Each time NAEP releases the results of a subject-level assessment, a portion of the items used in the assessment is released to the public via free online tools: the NAEP Questions Tool
and NAEP Item Maps
. NAEP assesses what our nation's students know and can do in various subjects at grades 4, 8, and 12. NAEP uses a variety of item formats, including multiple choice and constructed response.
NAEP items are developed to measure the NAEP subject-specific frameworks. The NAEP frameworks are guidelines that define subject-specific content and thinking skills needed by students to deal with the complex issues they encounter in and out of the classroom. They are devised through a development process that ensures they meet current educational requirements and be both forward thinking and responsive, balancing current teaching practices with research findings. They also provide a starting point for constructive conversations about high-quality educational standards and assessments. The NAEP frameworks are not a set of standards and are designed to be independent from all other standards, curriculum and instructional approaches. Even though the NAEP frameworks are not aligned to any particular grade or content standards, the NAEP items are still a great resource for educators.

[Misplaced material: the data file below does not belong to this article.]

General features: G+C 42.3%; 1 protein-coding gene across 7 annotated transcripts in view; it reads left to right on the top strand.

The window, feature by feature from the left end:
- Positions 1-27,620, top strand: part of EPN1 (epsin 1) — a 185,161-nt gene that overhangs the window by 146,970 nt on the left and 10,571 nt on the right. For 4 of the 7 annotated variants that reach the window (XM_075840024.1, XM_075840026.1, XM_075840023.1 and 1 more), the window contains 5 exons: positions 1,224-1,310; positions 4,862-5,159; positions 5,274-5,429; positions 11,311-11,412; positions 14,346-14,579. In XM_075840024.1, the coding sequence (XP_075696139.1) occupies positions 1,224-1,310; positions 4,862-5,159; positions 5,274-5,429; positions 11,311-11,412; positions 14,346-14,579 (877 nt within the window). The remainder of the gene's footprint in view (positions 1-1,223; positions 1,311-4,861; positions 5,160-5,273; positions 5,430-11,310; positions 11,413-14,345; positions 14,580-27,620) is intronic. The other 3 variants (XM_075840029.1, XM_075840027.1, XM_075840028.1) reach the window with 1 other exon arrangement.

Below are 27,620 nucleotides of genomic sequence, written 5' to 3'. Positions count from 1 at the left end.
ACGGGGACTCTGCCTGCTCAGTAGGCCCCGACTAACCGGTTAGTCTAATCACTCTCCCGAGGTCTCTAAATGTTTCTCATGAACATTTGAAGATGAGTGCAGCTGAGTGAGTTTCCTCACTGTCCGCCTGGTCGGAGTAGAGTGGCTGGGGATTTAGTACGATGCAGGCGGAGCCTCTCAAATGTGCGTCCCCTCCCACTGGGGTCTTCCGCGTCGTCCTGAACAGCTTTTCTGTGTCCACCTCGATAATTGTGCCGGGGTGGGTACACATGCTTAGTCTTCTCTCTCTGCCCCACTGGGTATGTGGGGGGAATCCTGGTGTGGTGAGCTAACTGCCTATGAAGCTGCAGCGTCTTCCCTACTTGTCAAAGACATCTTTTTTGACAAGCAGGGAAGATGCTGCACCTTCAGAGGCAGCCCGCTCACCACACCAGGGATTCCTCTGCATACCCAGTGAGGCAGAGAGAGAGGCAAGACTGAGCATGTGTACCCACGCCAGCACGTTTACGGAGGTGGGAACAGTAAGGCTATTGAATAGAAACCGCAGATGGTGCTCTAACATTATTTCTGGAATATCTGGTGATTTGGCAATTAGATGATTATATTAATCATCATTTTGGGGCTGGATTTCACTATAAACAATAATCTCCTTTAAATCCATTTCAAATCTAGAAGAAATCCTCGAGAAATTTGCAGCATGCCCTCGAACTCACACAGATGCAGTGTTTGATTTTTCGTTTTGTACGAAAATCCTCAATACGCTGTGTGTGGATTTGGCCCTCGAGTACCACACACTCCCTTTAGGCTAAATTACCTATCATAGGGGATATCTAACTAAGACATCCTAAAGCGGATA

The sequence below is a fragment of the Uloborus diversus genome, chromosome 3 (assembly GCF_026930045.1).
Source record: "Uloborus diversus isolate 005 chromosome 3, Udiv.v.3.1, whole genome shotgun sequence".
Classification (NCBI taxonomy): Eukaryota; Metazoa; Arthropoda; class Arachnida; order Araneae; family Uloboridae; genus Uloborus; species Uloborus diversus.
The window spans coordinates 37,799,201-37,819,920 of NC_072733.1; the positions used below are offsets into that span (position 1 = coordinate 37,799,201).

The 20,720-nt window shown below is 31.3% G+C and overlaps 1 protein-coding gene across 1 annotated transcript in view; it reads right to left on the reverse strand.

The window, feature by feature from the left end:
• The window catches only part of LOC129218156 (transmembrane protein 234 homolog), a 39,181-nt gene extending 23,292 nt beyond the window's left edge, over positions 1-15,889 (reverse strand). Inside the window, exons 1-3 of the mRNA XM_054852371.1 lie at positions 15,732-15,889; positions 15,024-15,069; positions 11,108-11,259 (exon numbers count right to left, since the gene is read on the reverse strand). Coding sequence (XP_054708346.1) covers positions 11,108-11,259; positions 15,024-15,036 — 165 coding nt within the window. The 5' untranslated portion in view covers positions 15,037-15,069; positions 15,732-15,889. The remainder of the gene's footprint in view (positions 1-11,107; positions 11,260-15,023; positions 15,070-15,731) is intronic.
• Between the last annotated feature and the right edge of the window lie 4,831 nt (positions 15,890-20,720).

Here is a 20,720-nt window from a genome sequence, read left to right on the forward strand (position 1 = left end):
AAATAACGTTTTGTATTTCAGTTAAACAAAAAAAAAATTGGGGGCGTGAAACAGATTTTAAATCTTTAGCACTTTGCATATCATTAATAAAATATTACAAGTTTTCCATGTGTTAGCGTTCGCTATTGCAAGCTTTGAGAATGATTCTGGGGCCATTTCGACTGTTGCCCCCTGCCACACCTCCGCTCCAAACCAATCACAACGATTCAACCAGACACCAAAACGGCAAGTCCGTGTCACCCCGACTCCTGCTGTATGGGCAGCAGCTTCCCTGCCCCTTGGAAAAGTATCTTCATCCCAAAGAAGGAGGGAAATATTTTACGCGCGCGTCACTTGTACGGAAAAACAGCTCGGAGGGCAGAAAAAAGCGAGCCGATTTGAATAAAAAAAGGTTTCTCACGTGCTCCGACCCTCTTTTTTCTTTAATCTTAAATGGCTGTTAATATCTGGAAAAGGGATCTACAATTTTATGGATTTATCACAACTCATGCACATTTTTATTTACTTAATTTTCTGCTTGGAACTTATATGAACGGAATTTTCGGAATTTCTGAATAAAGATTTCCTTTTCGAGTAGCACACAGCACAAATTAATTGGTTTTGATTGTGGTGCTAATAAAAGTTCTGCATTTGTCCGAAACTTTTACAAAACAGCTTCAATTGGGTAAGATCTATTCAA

Educators can use NAEP items to supplement classroom instruction and to extend the level of instruction to include more complex exercises. NAEP items can also be used as models for using innovate and challenging assessment practices. Educators can use NAEP items and their corresponding scoring rubrics to construct their own items and improve the way they score student responses.
The NAEP Questions Tool
is a database of more than 3,000 multiple-choice and constructed-response items in 10 subject areas that were used on the NAEP assessments. Educators can search questions by subject, grade, and content area; view actual student responses; and create customized tests. You can bookmark questions for later use and create customized tests for your students to complete then compare their performance with that of the nation's students.
The NAEP Item Maps
are tools that help answer the question, "What does it mean for students to be at each NAEP achievement level in terms of what they know and can do?" This is done by plotting question descriptions along the NAEP scale. Where the item is plotted on the scale indicates a dividing line: students who score above this position are likely to answer the question correctly, while those who score below are less likely to do so.